The Geronimos of this world

Seen as an Islamic hero and referred to as a martyr whose slaying gave a new impetus to jihad forces, Osama Bin Laden and his whole figure keep on haunting international relations two years after he was successfully eliminated by US Special Forces. The hand he had in the killing of thousands of innocent civilians around the world and the inspiration he gave to hundreds of terrorists should and must never be forgotten or minimized. The breed and techniques of violence that saw the light in the 1980s on the Pakistan-Afghanistan border changed the way Jihadi terrorists wage their horrendous war.

The way Bin Laden centralized attention around his persona made it seem that his ideas and techniques were in a certain way unique, that Al Qaeda was centered on a single man. The mission that brought an end to his reign over international terror liberated a mass of international commentators who have then been able to push all evil into the Bin Laden/Al Qaeda frame in order to be free to directly or indirectly support other terrorist organizations.

In a period in which Jihadi terrorism is on the rise it is essential to understand that the elimination of Geronimo was in no way the destruction of an idea. The Zarqawis, Meshaals, Merrahs and Tsarnaevs are the faces of the ever present and global jihadi threat. It is vital to comprehend and realize that it is no longer a question of will but only of operational and financial capabilities. From the French slums to American colleges and from the battled-streets of the Middle East to the war torn regions of Central Asia, global Jihad is a way of life. The enemy is well defined and few questions exist in the minds of the killers. The voice of their genocidal propaganda can take many forms. From anti-Semite demonstrations in European universities to the active support of imams collecting funds for international terrorist organizations, the network of jihadi elements goes well beyond the few fundamentalists often portrayed in Yemeni, Pakistani and Afghani mountains.

Death may come at a checkpoint, during a marathon or while commuting by bus or by train but the certainty is that in the eyes of those perpetrating these attacks the objective remains the same: killing as many innocent civilians as possible.

In this regard, the condemnation must be extremely clear. There are no differences between the ideology that killed almost 3000 civilians on 9/11, the one that took away the life of innocent kids in Toulouse or the one that pushes Palestinians to use every possible occasion they have to kill Jews.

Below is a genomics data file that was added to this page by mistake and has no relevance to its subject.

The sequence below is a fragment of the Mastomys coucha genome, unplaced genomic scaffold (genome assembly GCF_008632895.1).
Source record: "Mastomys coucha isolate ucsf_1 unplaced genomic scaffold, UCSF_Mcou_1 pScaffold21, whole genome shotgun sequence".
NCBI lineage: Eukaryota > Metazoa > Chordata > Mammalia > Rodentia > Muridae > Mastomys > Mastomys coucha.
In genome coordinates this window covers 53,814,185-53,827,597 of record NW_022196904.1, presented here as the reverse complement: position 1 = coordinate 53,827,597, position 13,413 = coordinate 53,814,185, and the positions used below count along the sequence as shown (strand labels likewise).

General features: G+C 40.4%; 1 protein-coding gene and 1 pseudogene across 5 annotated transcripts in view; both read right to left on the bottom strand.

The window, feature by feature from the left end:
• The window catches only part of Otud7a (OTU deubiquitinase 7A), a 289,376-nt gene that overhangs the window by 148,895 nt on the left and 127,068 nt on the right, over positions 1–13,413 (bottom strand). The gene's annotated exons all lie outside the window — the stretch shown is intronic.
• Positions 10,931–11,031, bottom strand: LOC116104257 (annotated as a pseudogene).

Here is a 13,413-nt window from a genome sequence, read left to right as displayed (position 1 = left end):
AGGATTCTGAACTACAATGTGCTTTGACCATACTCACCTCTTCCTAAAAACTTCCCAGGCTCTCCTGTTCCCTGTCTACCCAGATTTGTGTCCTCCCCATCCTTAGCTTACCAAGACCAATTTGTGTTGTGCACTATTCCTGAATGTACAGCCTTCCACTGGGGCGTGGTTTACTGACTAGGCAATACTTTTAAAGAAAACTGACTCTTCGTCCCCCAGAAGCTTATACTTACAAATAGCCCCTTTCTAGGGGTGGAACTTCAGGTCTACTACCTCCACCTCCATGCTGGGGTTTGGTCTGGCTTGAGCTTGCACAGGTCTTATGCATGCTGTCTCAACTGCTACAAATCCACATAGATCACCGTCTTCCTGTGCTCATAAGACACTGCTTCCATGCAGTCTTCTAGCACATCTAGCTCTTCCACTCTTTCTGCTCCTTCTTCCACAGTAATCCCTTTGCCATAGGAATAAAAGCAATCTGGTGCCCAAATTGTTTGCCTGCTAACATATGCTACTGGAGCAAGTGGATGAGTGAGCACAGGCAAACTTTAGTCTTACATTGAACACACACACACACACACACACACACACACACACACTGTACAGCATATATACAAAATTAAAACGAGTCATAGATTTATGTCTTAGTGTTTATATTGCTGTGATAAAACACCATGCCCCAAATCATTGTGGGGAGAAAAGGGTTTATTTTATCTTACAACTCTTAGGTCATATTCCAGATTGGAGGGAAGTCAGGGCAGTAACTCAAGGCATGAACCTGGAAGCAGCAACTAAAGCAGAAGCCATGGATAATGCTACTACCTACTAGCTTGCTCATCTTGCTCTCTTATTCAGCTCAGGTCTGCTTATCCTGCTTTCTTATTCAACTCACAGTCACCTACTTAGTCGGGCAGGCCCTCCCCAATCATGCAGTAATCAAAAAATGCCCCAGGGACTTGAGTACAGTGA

Military power can effectively reduce the threat posed by these blood thirsty terrorists by eliminating them, blocking their access to advanced and unconventional weaponry and limiting their ability to communicate, circulate and regroup yet it cannot destroy an ideology.

It is up to courageous journalists, policy makers and researchers to point out that the Geronimos of today are deadlier and more capable than they were two years ago.

The West is tacitly backing Jihad in Syria while it does almost nothing to limit the devastating effects of rise of Islamic fundamentalism in Europe and in the United States. Along with that, wishful thinkers see in renewed peace efforts between Israel and the Palestinian Authority manna for their ideologically oriented goals. No one can deny the philosophical and operational proximity between the Qassam brigades, the Al Aqsa brigades and Al Qaeda. Glorifying a two-States solution on the present ground appears to accept the fact that Israel has to live with these enemies no matter what.

While a family in Judea is crying a dead father and husband, the family of the terrorist who committed the attack is glorifying its dead member. A couple of weeks before that, a French municipality decided to honor Salah Hamouri a well-known Palestinian killer and terrorist.

It would be futile and devastating to assume that the murderous craze of Osama Bin Laden vanished with him. The willingness to kill innocent civilians, target Jews worldwide, wage war against Israel and suppress anyone supporting the Jewish State or denouncing terrorism are the elements proving that this world’s view based on death and destruction is well engraved in radical Islam.

The Geronimos of this world may no longer be media icons and their actions are of a lesser magnitude than the one orchestrated by the Saudi terrorist. Yet, from the beheading of Christians in Syria to the rocket attacks on Israel and from the bombs set off by Boko Haram to the Western Jihadi infiltration the threat is of a single nature and present a common and unique ideology.

The take down of Osama Bin Laden should provide a yearly reminder and motivation for the strong belief that it is possible to combat terrorism, no matter what it takes, and that for our own security and for the peace of our neighbors. With all this in mind and for all these reasons and purposes, it is our moral duty to denounce any form of jihadism and radical Islamism present in our societies.

About the Author
Riccardo Dugulin is an independant international affairs analyst. He holds a Master in International Security from the Paris School of International Affairs (Sciences Po) and has worked in leading think tanks in Washington DC, Beirut and Dubai and has held the position of security coordinator for a security assistance firm.